Kip, also known Kipper the Crotch Ripper, entered our lives just over a year ago as a small bundle of tan fuzz.  Right from day one, it was clear that we were in for a bumpy ride.  I know for a fact that rescue agency members did a happy dance the day we adopted him.  Fist bumps and high fives all around.

How bad was he?  His moniker speaks volumes.  He learned quickly that “men NEVER ignore being bitten in the crotch.”  With a 10-year-old boy in the house, this was a big problem.

His problems did not end there.  Kip had a Cujo-like intensity that was especially apparent when he grabbed butcher knives out of the rack and then charged around the house.

Houseplants were enemy number two.  He ripped them from pots, shaking them, “Die plant!  Die!”

Those plant pots came in handy as burial grounds for his growing bone collection.  With no interest in laying down and chewing on a bone, KImageip had two speeds, psychotic and asleep.  Bones were for burying.  His need to chew was directed at two sets of prescription eyeglasses, one twin mattress, three sofa cushions and one gold chain.

Additionally we faced digging, humping, jumping on people, herding the cat and biting holes in my pants during walks.  Dogs like Kip are hard to love, especially when they show no desire for affection.

Most trainers do not publically discuss how bad their dog is.  It flies in the face of business marketing strategies.   Trainers sell the notion of an obedient dog.  Their own pet must be above reproach.  Many hide their dog’s issues to create the illusion of perfection.  Video editing works well to create that illusion.  It paints the promise of an instant, guaranteed cure.

I think that some trainers are actually rather insulting about the shortcomings of their clients and their pets.  “If you’re dominant, your dog will obey.”  It implies that owners are weak, and that the dogs are willful.  Owners of challenging puppies are told to, “use a firmer hand.  The dog must learn to submit.  Treat training will not suffice.”  It seems so easy.  People buy into it, but I do not know why.

I do not think most owners are wimps.  I do not know how some trainers get away with suggesting that their clients are spineless.

I most certainly do not know where they get off saying that treat training does not work for challenging dogs.  Research clearly shows that treat training is highly effective, especially on problem behaviours.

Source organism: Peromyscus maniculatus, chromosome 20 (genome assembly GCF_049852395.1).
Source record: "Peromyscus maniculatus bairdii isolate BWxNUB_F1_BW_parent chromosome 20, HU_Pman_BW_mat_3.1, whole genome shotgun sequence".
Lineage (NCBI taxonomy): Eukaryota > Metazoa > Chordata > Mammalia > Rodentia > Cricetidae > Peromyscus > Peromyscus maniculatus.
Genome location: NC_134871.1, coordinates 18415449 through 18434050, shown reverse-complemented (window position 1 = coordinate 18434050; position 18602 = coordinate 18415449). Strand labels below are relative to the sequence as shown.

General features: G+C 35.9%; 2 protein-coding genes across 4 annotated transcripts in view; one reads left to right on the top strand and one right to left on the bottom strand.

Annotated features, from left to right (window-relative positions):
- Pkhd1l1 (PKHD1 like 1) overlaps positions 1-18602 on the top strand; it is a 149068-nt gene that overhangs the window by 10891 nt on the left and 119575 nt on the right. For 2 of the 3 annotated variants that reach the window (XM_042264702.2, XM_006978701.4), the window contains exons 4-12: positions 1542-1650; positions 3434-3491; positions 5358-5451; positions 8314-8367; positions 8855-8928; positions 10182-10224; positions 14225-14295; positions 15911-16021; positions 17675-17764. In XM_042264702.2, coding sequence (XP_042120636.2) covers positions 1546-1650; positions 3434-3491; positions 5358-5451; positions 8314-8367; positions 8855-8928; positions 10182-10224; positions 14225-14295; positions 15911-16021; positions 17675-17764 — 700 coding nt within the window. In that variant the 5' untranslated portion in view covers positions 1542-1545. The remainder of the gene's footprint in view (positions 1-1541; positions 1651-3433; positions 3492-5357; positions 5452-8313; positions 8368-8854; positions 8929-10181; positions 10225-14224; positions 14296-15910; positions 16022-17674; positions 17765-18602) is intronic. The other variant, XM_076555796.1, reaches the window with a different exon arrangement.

Poor teachers blame the student.   I think this entire notion of “dominant” dogs does just that.  “The dog is trying to take over the pack.  It is trying to boss the owner around.  It needs to learn its place.  Bad dog – bad dog.”

Great teachers, on the other hand, teach better.  It all starts with a plan.  That list needs to be put on paper, especially with challenging dogs.  Dealing with too many issues is overwhelming.  Do not face a mountain.  Create a set of manageable steps instead.  Crossing problems off the list is a satisfying way of measuring progress.

Prevent the dog from making unnecessary errors.  Be clear on what you are teaching.  If you cannot articulate your training goal in 10 words or less, you do not have a clear vision.  It will show in your results.

Use plenty of positive reinforcement.  I will proudly say that we used treats, toys and the occasional timeout.  We did not resort to pain, fear and startling.  Challenging dogs need MORE positive reinforcement, not less.  I know this, not only because I read it in a book.  I lived it.

People now drool over Kip.  He is officially an ex-crotch ripper.  His knife wielding, plant killing, pant shredding, cat chasing days are gone.  These days, he sleeps on the bed rather than under it.  There are times when he gently places his head on my knees as we drift off to sleep.

Going back to the question of why I might want to detail how bad Kip was.  It is to show how far treat training has brought him.  When executed correctly, treat training works, especially on the challenging dogs.